The following comment refers to this/these guideline(s)
Methods and standards
To answer research questions, researchers use scientifically sound and appropriate methods. When developing and applying new methods, they attach particular importance to quality assurance and the establishment of standards.
The application of a method normally requires specific expertise that is ensured, where necessary, by suitable cooperative arrangements. The establishment of standards for methods, the use of software, the collection of research data and the description of research results is essential for the comparability and transferability of research outcomes.
Methods and standards in the life sciences
Many methods used in life science projects are subject to limitations. When selecting a method, it is important to consider its strengths and weaknesses; this should be documented and compensated for by means of the appropriate controls.
Research in the life sciences is subject to considerable methodological diversity as well as rapidly emerging technical advancements and developments in measurement and analysis methods. The comparability and verifiability of methods is highly relevant in the life sciences when it comes to the reproducibility of results. When using established methods, there are usually standards that have to be used and applied. New methods have to be suitably validated (statistically; based on inter-laboratory tests or by publishing training data sets for AI methods, etc.). Work units should establish Standard Operating Procedures (SOPs) internally or adopt an SOP-based approach.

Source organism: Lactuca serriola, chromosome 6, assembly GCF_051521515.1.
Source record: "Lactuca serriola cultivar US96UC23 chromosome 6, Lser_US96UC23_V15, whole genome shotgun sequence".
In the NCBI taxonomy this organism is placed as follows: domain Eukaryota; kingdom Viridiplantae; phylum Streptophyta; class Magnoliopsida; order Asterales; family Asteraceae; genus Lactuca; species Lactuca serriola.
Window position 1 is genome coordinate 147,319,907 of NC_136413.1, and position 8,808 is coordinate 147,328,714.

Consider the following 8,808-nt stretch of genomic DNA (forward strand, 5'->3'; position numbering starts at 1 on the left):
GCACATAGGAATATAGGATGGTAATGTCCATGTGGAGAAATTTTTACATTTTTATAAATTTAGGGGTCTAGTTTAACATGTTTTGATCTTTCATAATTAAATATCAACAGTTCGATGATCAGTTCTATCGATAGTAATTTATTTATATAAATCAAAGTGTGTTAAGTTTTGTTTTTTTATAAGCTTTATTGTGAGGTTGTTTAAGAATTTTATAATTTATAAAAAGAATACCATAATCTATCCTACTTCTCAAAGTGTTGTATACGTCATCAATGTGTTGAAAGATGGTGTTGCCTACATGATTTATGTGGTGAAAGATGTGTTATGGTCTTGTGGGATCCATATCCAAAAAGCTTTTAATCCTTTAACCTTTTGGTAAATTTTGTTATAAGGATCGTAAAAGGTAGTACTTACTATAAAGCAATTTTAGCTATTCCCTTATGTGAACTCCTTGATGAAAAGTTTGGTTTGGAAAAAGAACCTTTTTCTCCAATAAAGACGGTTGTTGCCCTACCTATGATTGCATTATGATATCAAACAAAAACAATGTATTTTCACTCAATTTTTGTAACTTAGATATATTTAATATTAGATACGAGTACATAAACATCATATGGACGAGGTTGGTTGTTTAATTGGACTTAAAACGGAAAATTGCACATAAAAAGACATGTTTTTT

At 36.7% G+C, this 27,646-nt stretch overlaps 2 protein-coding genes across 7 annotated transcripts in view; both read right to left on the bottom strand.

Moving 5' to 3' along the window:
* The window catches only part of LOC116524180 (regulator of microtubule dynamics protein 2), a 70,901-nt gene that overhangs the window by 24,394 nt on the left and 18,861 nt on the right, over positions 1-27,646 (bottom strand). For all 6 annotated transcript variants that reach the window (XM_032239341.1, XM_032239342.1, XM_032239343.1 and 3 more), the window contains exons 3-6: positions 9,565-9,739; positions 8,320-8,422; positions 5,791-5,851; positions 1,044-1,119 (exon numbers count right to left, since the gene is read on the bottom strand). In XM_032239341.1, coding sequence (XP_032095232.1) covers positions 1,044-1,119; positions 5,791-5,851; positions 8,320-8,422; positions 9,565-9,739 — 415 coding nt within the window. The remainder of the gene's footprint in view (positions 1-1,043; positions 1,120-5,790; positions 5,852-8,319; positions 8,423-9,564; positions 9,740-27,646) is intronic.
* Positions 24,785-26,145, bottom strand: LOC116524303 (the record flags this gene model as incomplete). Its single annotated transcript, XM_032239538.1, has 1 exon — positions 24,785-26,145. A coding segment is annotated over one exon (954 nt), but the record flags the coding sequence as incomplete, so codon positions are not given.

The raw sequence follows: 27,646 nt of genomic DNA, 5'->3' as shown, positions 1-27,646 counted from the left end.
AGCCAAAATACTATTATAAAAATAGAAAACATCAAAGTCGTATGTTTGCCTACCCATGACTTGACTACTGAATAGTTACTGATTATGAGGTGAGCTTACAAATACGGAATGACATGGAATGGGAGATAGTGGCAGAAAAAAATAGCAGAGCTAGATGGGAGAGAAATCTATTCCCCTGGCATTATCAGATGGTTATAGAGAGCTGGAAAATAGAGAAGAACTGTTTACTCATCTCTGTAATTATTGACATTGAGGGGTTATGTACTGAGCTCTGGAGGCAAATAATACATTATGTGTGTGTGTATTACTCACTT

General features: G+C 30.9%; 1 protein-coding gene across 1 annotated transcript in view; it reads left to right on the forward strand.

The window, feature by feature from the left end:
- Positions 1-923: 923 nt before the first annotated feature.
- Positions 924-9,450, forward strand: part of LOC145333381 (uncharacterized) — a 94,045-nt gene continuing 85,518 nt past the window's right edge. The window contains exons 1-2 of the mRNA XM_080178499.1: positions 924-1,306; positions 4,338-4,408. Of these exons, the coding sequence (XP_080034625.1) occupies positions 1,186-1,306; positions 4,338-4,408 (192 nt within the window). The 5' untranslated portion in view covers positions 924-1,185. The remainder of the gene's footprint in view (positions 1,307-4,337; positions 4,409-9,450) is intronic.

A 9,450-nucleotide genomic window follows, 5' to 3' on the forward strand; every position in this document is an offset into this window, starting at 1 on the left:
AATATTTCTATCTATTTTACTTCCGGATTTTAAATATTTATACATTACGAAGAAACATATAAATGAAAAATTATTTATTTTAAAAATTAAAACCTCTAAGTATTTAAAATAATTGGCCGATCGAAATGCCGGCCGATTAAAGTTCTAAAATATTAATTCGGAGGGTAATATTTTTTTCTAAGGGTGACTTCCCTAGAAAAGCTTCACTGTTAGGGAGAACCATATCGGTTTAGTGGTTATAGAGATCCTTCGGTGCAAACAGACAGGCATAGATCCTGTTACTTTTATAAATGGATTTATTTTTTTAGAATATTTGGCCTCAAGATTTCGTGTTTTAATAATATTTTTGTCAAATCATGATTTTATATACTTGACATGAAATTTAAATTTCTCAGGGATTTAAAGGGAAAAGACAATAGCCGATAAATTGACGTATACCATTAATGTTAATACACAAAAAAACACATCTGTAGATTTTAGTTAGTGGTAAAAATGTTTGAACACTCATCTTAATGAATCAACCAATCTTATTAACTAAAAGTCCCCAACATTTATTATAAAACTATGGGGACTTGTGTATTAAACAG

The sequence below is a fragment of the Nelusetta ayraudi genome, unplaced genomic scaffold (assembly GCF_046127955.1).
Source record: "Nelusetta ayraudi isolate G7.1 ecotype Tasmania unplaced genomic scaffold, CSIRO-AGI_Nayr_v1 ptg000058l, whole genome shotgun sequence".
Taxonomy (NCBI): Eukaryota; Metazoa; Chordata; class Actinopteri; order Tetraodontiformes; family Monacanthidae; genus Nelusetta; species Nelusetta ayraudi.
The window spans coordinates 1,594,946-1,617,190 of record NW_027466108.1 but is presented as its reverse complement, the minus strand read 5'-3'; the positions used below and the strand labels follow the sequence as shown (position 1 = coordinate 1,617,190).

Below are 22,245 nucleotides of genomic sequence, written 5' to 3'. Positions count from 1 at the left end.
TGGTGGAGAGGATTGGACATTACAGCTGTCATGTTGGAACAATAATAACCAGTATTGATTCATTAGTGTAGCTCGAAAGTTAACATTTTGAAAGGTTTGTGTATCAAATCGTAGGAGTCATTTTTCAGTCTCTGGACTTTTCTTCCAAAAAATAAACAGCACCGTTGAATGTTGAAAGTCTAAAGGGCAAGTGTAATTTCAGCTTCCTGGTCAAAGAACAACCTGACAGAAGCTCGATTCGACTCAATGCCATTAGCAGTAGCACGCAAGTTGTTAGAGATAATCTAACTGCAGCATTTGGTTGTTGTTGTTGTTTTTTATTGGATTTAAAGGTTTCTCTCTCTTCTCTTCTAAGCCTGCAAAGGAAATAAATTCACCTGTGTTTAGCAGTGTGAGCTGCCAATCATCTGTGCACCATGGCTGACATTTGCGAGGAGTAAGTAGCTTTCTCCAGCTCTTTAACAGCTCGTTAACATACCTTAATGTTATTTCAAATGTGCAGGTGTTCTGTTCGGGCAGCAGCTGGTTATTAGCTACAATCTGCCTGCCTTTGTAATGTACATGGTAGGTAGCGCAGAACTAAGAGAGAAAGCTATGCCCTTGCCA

In the case of clinical research questions and reference to medical devices, there may also be specific requirements for standardised processes and methods so as to meet the requirements for medical product testing.
In order to be able to effectively plan and evaluate the significance and validity of research results at all, it is important in most questions in the life sciences to integrate statistical methods and approaches (e.g. power calculation, case number planning).
When using data sets, materials or samples as the basis for research projects, the relevant databases, repositories or biobanks very often share information and advice on standardised use, where relevant also for the purposes of later documentation and archiving of one’s own data and samples. For this reason, it is a good idea to make use of the advisory services offered by these infrastructures at the project planning stage.
The comment belongs to the following categories:
GL11 (Life sciences)